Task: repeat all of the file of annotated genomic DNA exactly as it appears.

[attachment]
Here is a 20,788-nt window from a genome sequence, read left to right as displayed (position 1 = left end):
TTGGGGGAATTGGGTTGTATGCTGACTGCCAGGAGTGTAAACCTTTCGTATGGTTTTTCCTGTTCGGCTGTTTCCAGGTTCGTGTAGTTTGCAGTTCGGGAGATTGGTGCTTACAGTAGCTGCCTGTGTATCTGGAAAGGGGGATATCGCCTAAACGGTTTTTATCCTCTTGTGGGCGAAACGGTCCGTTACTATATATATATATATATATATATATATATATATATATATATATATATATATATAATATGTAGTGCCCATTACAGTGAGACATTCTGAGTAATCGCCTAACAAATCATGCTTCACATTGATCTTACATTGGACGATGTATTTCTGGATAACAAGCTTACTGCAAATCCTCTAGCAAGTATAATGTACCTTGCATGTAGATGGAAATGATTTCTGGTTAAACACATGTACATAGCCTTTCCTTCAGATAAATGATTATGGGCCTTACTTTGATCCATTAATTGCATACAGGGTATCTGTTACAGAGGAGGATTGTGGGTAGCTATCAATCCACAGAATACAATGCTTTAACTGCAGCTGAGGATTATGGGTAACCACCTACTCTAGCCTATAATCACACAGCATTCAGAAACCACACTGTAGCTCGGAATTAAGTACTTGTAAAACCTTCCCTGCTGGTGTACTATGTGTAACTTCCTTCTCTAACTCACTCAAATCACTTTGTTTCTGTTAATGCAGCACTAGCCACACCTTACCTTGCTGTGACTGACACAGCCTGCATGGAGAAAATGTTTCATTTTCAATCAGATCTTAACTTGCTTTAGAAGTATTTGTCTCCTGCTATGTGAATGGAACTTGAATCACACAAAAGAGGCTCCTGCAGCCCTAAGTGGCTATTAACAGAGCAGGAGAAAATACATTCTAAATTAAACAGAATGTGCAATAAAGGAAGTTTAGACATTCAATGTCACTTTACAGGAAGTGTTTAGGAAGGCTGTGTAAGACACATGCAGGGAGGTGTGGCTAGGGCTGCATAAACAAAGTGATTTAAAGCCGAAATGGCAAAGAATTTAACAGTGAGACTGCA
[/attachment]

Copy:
Here is a 20,788-nt window from a genome sequence, read left to right as displayed (position 1 = left end):
TTGGGGGAATTGGGTTGTATGCTGACTGCCAGGAGTGTAAACCTTTCGTATGGTTTTTCCTGTTCGGCTGTTTCCAGGTTCGTGTAGTTTGCAGTTCGGGAGATTGGTGCTTACAGTAGCTGCCTGTGTATCTGGAAAGGGGGATATCGCCTAAACGGTTTTTATCCTCTTGTGGGCGAAACGGTCCGTTACTATATATATATATATATATATATATATATATATATATATATATATATATATATAATATGTAGTGCCCATTACAGTGAGACATTCTGAGTAATCGCCTAACAAATCATGCTTCACATTGATCTTACATTGGACGATGTATTTCTGGATAACAAGCTTACTGCAAATCCTCTAGCAAGTATAATGTACCTTGCATGTAGATGGAAATGATTTCTGGTTAAACACATGTACATAGCCTTTCCTTCAGATAAATGATTATGGGCCTTACTTTGATCCATTAATTGCATACAGGGTATCTGTTACAGAGGAGGATTGTGGGTAGCTATCAATCCACAGAATACAATGCTTTAACTGCAGCTGAGGATTATGGGTAACCACCTACTCTAGCCTATAATCACACAGCATTCAGAAACCACACTGTAGCTCGGAATTAAGTACTTGTAAAACCTTCCCTGCTGGTGTACTATGTGTAACTTCCTTCTCTAACTCACTCAAATCACTTTGTTTCTGTTAATGCAGCACTAGCCACACCTTACCTTGCTGTGACTGACACAGCCTGCATGGAGAAAATGTTTCATTTTCAATCAGATCTTAACTTGCTTTAGAAGTATTTGTCTCCTGCTATGTGAATGGAACTTGAATCACACAAAAGAGGCTCCTGCAGCCCTAAGTGGCTATTAACAGAGCAGGAGAAAATACATTCTAAATTAAACAGAATGTGCAATAAAGGAAGTTTAGACATTCAATGTCACTTTACAGGAAGTGTTTAGGAAGGCTGTGTAAGACACATGCAGGGAGGTGTGGCTAGGGCTGCATAAACAAAGTGATTTAAAGCCGAAATGGCAAAGAATTTAACAGTGAGACTGCA